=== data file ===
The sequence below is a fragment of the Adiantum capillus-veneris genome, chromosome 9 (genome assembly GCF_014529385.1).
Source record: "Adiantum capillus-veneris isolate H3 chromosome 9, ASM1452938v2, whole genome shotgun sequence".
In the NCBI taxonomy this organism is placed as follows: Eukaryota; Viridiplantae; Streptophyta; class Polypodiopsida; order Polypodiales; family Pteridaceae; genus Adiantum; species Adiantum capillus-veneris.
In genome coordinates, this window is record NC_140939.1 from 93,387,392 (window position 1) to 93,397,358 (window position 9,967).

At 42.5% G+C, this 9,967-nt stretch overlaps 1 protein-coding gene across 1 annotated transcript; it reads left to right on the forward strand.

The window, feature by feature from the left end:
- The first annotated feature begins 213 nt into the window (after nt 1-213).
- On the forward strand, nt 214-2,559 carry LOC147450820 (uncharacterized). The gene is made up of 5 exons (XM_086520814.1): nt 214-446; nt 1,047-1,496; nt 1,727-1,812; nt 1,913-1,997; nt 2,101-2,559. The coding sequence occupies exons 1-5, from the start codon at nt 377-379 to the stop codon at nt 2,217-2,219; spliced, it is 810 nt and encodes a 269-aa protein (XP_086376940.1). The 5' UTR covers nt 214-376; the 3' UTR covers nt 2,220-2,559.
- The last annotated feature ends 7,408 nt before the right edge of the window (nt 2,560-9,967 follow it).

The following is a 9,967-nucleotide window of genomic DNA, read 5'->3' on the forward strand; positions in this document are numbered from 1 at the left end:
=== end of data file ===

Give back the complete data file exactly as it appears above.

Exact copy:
The sequence below is a fragment of the Adiantum capillus-veneris genome, chromosome 9 (genome assembly GCF_014529385.1).
Source record: "Adiantum capillus-veneris isolate H3 chromosome 9, ASM1452938v2, whole genome shotgun sequence".
In the NCBI taxonomy this organism is placed as follows: Eukaryota; Viridiplantae; Streptophyta; class Polypodiopsida; order Polypodiales; family Pteridaceae; genus Adiantum; species Adiantum capillus-veneris.
In genome coordinates, this window is record NC_140939.1 from 93,387,392 (window position 1) to 93,397,358 (window position 9,967).

At 42.5% G+C, this 9,967-nt stretch overlaps 1 protein-coding gene across 1 annotated transcript; it reads left to right on the forward strand.

The window, feature by feature from the left end:
- The first annotated feature begins 213 nt into the window (after nt 1-213).
- On the forward strand, nt 214-2,559 carry LOC147450820 (uncharacterized). The gene is made up of 5 exons (XM_086520814.1): nt 214-446; nt 1,047-1,496; nt 1,727-1,812; nt 1,913-1,997; nt 2,101-2,559. The coding sequence occupies exons 1-5, from the start codon at nt 377-379 to the stop codon at nt 2,217-2,219; spliced, it is 810 nt and encodes a 269-aa protein (XP_086376940.1). The 5' UTR covers nt 214-376; the 3' UTR covers nt 2,220-2,559.
- The last annotated feature ends 7,408 nt before the right edge of the window (nt 2,560-9,967 follow it).

The following is a 9,967-nucleotide window of genomic DNA, read 5'->3' on the forward strand; positions in this document are numbered from 1 at the left end: